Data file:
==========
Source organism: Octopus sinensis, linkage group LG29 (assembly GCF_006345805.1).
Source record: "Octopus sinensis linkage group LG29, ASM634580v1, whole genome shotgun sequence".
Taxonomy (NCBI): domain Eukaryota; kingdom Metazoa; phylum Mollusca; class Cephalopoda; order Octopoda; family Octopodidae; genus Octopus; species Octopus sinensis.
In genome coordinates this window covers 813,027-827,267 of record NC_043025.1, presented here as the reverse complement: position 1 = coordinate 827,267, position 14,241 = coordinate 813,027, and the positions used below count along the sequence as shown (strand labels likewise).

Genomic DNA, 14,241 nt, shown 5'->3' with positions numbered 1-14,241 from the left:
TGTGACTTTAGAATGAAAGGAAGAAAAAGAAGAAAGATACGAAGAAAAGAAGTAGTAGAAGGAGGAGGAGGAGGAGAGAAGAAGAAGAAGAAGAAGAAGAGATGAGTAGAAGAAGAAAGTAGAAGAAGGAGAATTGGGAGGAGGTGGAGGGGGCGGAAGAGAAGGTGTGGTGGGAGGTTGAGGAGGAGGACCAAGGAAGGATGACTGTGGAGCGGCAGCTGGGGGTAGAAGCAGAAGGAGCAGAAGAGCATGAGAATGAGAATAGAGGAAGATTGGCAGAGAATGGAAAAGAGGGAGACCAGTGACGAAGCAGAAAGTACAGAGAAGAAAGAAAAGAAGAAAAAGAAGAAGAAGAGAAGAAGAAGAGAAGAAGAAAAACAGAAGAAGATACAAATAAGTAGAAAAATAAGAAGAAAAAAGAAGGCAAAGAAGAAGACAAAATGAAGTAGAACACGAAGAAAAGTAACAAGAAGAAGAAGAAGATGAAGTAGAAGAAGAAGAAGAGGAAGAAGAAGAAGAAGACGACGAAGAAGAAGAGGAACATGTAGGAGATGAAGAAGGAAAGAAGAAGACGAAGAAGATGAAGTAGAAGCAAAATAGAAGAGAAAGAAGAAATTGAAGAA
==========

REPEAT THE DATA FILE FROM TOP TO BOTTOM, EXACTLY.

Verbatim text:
Source organism: Octopus sinensis, linkage group LG29 (assembly GCF_006345805.1).
Source record: "Octopus sinensis linkage group LG29, ASM634580v1, whole genome shotgun sequence".
Taxonomy (NCBI): domain Eukaryota; kingdom Metazoa; phylum Mollusca; class Cephalopoda; order Octopoda; family Octopodidae; genus Octopus; species Octopus sinensis.
In genome coordinates this window covers 813,027-827,267 of record NC_043025.1, presented here as the reverse complement: position 1 = coordinate 827,267, position 14,241 = coordinate 813,027, and the positions used below count along the sequence as shown (strand labels likewise).

Genomic DNA, 14,241 nt, shown 5'->3' with positions numbered 1-14,241 from the left:
TGTGACTTTAGAATGAAAGGAAGAAAAAGAAGAAAGATACGAAGAAAAGAAGTAGTAGAAGGAGGAGGAGGAGGAGAGAAGAAGAAGAAGAAGAAGAAGAGATGAGTAGAAGAAGAAAGTAGAAGAAGGAGAATTGGGAGGAGGTGGAGGGGGCGGAAGAGAAGGTGTGGTGGGAGGTTGAGGAGGAGGACCAAGGAAGGATGACTGTGGAGCGGCAGCTGGGGGTAGAAGCAGAAGGAGCAGAAGAGCATGAGAATGAGAATAGAGGAAGATTGGCAGAGAATGGAAAAGAGGGAGACCAGTGACGAAGCAGAAAGTACAGAGAAGAAAGAAAAGAAGAAAAAGAAGAAGAAGAGAAGAAGAAGAGAAGAAGAAAAACAGAAGAAGATACAAATAAGTAGAAAAATAAGAAGAAAAAAGAAGGCAAAGAAGAAGACAAAATGAAGTAGAACACGAAGAAAAGTAACAAGAAGAAGAAGAAGATGAAGTAGAAGAAGAAGAAGAGGAAGAAGAAGAAGAAGACGACGAAGAAGAAGAGGAACATGTAGGAGATGAAGAAGGAAAGAAGAAGACGAAGAAGATGAAGTAGAAGCAAAATAGAAGAGAAAGAAGAAATTGAAGAA